Security Corner

Aug 21 2012   1:55AM GMT

We must be careful about what we do on the internet: Part 2

Ken Harthun Ken Harthun Profile: Ken Harthun

In “We must be careful about what we do on the internet: Part 1,” Hunter Mitchell introduced us to fake AV programs and gave some good advice. The advice continues in this post.

FrostWire/LimeWire/Share bear etc. are not safe ways to download free stuff!!!
I’m sure all of us have downloaded a free song, game, or what not.  I’m guilty of it as well, but the longer I was interacting with these kinds of sites, the more I was opening my computer to viruses and other nasty programs.  The thing is that you have to trust that what you are downloading is exactly what it says it is.  I personally would love to trust these people who upload these songs and such, but sadly, I’ve seen too many computers fall victim to the same fate.  You are downloading at your own risk every time you use these programs.  These files aren’t checked before you download them so anyone could add anything they want to the download link such as viruses and malware.  They also may have access to your IP address, meaning they could possibly access your computer if they had the right software.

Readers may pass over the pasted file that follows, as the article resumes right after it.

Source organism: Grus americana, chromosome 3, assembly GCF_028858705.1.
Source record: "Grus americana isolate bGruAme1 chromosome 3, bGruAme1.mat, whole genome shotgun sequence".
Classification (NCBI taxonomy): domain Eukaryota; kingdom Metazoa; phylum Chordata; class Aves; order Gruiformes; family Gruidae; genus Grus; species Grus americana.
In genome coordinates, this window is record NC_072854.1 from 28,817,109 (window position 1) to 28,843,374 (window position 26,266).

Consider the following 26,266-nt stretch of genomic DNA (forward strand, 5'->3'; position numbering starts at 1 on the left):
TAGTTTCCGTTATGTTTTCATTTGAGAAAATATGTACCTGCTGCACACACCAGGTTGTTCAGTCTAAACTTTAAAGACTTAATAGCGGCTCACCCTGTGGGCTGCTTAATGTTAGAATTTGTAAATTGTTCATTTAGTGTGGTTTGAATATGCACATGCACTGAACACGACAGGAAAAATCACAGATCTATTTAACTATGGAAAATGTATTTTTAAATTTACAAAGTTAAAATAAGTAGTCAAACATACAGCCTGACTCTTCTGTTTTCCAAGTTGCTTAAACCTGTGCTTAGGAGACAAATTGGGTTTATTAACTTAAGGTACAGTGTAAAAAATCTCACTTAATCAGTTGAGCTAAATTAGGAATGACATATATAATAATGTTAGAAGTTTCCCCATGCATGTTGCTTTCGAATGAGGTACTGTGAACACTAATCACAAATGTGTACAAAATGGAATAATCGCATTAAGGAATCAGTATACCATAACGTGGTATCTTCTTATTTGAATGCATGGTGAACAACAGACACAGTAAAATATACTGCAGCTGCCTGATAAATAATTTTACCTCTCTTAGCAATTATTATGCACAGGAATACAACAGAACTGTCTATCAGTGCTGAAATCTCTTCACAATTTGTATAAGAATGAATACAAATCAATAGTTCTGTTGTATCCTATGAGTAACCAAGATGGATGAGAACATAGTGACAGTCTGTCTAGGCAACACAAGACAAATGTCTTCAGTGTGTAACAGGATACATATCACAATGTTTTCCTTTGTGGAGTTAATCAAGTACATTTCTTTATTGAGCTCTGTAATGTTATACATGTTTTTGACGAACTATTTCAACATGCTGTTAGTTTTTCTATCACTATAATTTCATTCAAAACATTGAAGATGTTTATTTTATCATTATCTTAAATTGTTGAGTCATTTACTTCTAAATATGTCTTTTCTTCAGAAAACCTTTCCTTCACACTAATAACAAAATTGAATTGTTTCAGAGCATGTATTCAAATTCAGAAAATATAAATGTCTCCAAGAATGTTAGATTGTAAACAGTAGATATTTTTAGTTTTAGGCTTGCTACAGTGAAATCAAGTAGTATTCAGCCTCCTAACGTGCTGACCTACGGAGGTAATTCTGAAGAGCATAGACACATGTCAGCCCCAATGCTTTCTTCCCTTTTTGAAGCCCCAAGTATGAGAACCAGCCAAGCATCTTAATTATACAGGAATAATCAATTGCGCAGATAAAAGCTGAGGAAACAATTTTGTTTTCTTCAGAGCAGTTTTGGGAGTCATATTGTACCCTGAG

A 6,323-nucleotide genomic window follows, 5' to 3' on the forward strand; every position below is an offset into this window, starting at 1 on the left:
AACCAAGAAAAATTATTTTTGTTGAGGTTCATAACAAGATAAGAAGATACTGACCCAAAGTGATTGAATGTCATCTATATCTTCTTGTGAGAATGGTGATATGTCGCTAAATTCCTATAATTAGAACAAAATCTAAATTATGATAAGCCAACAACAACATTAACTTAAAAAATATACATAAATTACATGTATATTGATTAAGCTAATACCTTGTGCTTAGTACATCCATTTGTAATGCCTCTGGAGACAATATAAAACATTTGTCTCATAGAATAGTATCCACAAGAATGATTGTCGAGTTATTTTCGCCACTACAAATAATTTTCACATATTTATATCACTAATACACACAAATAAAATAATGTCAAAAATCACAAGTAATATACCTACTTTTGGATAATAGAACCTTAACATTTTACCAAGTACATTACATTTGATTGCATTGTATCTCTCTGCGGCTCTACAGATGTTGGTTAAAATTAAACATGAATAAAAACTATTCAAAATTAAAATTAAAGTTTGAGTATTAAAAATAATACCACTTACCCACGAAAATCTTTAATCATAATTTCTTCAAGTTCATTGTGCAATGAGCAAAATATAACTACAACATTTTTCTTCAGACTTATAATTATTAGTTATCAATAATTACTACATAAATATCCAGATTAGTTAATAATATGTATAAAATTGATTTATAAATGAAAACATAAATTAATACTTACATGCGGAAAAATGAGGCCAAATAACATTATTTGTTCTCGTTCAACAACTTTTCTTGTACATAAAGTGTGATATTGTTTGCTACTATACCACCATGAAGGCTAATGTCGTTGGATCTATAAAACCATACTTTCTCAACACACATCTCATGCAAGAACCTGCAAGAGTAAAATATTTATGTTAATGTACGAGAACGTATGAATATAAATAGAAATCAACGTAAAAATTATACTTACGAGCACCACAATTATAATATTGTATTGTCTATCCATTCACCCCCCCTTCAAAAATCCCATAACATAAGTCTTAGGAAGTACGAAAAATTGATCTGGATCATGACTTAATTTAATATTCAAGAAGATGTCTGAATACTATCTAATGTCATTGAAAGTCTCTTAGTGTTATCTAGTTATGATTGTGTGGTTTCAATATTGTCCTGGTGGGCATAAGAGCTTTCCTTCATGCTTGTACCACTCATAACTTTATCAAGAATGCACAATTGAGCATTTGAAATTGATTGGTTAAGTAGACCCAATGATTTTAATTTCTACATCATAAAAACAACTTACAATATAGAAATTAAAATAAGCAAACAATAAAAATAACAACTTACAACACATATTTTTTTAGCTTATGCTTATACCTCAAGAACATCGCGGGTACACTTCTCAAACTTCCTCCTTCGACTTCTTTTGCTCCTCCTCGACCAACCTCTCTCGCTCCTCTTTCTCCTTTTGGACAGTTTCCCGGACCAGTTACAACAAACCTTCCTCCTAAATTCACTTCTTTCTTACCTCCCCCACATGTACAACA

Here are some articles, but again, these go into some pretty deep IT stuff, so I will try to break it down. This one gets really deep into the threats of P2P (Peer to Peer) networking, This one is a little bit easier to read but deals with more of the legal issue P2P networks pose for companies in which employees use P2P programs to download illegally.
We don’t allow any file sharing networks at the college, period. There’s just too much risk in them. Hunter’s experience mirrors my own; for years, I had to clean up the effects of people downloading from Kazaa, LimeWire, etc. Best just to avoid them altogether.

2  Comments on this Post

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  • Ben Rubenstein
    What does it mean when you say you don't allow any file sharing networks? Surely students are finding ways around that. 
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  • Ken Harthun
    Known file sharing networks are blocked as part of our use of OpenDNS filtering. We also block them at the firewall. It may be that students can find a way around it, but we have an Acceptable Use Policy in place that allows me to take action in the event I discover circumventions of security. So far, we've had no major violations or malware outbreaks.
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